I like gnarly things. Gnarly faces. Gnarly trees. Gnarly truffles. Gnarly vegetables. Earthy, rooted, tough, intricate, complicated. Yet beauty and nuance come out of gnarly things. And that wonderful contrast is perfectly illustrated by the celery root.
I don’t know that there is a more gnarly-looking root (and if there is, do let me know asap!) than the celery root (though the sunchoke gives it a run for its money, plus it’s got a cool alias, “Jersulem Artichoke”, but I digress… more on sunchokes very soon). That thing looks like it's going to jump out and bite you, doesn't it? A far cry from its ham of a sibling, the celery stalk, all sleek and leafy up top. And yet it has such a delicate subtle taste, which makes wonderful purees, for baby or the whole family (My truffled celery puree is always a family favorite at Christmas dinner).
Aside from their many health benefits (lots of fiber, lots of potassium, vitamin C and a flurry of other good stuff), roots have very unique flavors. Sometimes on the sweet side (rutabaga, parsnip, beet, carrots), sometimes on the bitter (turnip), or just unlike anything else (celery root, sunchokes), they add a very interesting set of flavors to a baby’s palate.
A roots puree can be any combination you wish, depending on your baby’s taste. If your baby tends to like carrots or have a bit of a sweet tooth, start with a rutabaga/parsnip/celery puree. Beets (of various shades) or carrots add a nice color component to these purees. For a pretty pink color, add a touch of beet (though the color of beet quickly takes over, so if you’re going for light pink, go easy on the beet! I used a whole, albeit small, beet in the puree below, and see the result…)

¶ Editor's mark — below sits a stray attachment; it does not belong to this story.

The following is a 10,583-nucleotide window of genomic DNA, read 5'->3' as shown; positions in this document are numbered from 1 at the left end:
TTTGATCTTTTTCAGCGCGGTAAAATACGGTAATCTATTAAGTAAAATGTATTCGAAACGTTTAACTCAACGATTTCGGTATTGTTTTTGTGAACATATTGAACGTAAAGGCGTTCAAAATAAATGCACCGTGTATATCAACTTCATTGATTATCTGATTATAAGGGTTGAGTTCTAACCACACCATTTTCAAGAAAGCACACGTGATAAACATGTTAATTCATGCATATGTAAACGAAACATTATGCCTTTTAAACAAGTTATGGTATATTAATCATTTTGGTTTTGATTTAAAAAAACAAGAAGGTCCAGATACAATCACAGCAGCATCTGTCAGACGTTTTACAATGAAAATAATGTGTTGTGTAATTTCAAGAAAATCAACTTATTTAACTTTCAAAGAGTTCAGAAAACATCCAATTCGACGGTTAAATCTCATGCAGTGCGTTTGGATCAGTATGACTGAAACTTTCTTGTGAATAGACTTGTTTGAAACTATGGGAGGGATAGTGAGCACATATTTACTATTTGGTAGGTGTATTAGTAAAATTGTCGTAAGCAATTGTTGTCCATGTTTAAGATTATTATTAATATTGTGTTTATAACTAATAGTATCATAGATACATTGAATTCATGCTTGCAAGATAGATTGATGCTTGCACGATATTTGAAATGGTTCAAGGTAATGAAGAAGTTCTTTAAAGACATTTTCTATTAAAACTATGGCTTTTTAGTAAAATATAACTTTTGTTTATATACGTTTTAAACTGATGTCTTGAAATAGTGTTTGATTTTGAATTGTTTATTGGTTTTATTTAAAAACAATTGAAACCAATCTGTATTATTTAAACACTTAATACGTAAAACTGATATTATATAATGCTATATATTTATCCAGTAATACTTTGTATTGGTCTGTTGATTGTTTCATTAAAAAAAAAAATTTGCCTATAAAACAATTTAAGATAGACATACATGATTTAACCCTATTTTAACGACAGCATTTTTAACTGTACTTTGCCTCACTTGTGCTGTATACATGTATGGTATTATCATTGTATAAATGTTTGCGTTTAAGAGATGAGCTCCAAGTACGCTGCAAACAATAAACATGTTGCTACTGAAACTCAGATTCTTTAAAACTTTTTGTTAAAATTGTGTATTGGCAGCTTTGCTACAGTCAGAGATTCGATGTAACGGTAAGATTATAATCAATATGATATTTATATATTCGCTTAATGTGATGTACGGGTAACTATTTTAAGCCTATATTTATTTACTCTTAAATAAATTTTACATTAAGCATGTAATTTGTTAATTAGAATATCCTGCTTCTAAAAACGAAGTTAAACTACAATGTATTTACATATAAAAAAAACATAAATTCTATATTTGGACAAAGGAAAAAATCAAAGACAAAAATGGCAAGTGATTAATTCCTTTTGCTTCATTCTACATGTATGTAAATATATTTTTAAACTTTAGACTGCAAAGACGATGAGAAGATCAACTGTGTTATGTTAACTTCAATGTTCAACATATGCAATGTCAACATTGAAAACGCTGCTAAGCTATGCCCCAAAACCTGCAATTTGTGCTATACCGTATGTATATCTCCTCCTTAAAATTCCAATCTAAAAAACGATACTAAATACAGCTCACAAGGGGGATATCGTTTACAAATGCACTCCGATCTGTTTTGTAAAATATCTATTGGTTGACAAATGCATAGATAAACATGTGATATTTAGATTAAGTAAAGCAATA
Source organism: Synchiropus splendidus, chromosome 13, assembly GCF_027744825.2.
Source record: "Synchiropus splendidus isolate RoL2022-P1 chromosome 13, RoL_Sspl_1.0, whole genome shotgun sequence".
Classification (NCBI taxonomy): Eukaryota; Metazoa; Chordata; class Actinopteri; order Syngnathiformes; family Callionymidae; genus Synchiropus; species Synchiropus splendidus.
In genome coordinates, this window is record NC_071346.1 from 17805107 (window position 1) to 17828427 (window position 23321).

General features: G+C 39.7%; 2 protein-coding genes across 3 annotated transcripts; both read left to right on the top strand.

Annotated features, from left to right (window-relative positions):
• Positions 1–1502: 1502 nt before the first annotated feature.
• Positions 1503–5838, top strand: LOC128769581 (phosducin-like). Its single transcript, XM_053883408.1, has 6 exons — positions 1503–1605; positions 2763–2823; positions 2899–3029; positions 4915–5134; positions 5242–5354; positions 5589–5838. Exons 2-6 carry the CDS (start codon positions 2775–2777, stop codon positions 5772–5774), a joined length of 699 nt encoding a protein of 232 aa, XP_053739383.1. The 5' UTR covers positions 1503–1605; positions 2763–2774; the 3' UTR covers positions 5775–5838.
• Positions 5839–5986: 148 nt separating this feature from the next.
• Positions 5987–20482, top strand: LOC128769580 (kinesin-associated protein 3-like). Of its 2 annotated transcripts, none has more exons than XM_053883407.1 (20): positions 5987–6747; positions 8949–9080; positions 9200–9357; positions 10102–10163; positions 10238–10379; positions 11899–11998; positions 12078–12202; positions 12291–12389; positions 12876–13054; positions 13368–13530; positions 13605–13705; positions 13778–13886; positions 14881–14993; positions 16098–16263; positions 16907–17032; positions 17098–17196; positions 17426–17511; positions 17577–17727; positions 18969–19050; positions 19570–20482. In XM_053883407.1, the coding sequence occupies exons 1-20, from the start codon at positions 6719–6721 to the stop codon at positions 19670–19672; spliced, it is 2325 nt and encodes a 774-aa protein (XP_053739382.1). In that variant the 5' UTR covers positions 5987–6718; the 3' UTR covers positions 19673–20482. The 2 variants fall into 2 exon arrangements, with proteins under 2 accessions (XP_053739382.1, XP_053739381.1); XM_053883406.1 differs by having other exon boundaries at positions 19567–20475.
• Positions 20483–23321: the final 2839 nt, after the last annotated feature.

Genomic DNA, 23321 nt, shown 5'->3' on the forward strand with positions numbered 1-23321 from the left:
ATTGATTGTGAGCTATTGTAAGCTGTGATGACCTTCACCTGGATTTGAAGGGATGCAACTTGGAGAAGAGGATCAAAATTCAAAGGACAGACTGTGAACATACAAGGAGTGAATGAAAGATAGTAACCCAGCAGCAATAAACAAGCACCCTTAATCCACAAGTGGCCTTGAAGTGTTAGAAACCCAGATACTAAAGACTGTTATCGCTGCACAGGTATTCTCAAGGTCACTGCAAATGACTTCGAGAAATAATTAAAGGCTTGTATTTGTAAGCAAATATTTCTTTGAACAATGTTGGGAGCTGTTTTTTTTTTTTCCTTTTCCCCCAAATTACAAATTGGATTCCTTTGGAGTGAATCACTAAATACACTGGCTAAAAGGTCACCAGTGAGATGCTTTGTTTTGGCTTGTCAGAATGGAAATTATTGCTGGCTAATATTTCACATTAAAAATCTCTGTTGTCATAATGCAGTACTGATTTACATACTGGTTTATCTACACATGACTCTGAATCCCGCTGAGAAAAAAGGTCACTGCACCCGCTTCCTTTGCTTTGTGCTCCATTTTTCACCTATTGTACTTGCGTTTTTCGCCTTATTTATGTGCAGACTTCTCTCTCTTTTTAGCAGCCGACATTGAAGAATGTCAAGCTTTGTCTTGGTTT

Three Roots Puree
Age: 6-8 months, consult with your pediatrician. (As always, start by offering a puree of each root individually for any potential allergies, and then mix and match…)
Makes 5 x 2 oz containers
1 small beet
1 medium celery root
Some fresh sage and chives
Peel the celery by cutting off the rough outer edge and stalks, and cut it up.
Peel the turnip and beet, and cut up in pieces.
Steam the roots with the herbs for about 15 mn, until tender.
Mix in food processor, adding some of the cooking juices to obtain desired consistency.
Other possible variations with roots:
Celery puree – Steam 1 cut up celery root with 1 small red potato and mix with some cooking juices (I even go as far as adding a tiny drop of truffle oil now, which marries itself so beautifully to celery. You can also mix it with a bit of fresh goat cheese in the processor, adds a touch of tanginess, calcium and protein)
Beet – I usually steam, puree and freeze one large beet into 1 oz container, that way I always have some when a recipe calls for a bit of beet, you can just add a touch for color and taste.
Parsnip & Rutabaga can be steamed and pureed on their own (or together). The purees come out very smooth, nice for a young baby who isn’t used to chunks yet.